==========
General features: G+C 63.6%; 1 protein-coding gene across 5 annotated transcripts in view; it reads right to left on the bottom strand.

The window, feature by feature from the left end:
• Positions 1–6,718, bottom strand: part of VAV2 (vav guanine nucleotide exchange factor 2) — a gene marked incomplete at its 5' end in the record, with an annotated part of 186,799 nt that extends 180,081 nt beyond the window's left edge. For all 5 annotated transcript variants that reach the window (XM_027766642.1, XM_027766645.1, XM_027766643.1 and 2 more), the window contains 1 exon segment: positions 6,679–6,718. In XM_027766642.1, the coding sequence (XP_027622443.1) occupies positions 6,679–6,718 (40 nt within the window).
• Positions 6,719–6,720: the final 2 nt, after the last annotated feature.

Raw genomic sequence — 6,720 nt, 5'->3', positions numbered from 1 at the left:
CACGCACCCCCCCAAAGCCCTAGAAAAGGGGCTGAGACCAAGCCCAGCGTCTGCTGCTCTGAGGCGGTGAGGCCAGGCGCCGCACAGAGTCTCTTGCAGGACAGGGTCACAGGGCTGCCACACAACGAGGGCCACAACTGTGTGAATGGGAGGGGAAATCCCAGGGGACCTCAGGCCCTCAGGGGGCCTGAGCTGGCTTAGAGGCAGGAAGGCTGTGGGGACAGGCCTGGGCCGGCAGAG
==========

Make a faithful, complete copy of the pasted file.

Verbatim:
General features: G+C 63.6%; 1 protein-coding gene across 5 annotated transcripts in view; it reads right to left on the bottom strand.

The window, feature by feature from the left end:
• Positions 1–6,718, bottom strand: part of VAV2 (vav guanine nucleotide exchange factor 2) — a gene marked incomplete at its 5' end in the record, with an annotated part of 186,799 nt that extends 180,081 nt beyond the window's left edge. For all 5 annotated transcript variants that reach the window (XM_027766642.1, XM_027766645.1, XM_027766643.1 and 2 more), the window contains 1 exon segment: positions 6,679–6,718. In XM_027766642.1, the coding sequence (XP_027622443.1) occupies positions 6,679–6,718 (40 nt within the window).
• Positions 6,719–6,720: the final 2 nt, after the last annotated feature.

Raw genomic sequence — 6,720 nt, 5'->3', positions numbered from 1 at the left:
CACGCACCCCCCCAAAGCCCTAGAAAAGGGGCTGAGACCAAGCCCAGCGTCTGCTGCTCTGAGGCGGTGAGGCCAGGCGCCGCACAGAGTCTCTTGCAGGACAGGGTCACAGGGCTGCCACACAACGAGGGCCACAACTGTGTGAATGGGAGGGGAAATCCCAGGGGACCTCAGGCCCTCAGGGGGCCTGAGCTGGCTTAGAGGCAGGAAGGCTGTGGGGACAGGCCTGGGCCGGCAGAG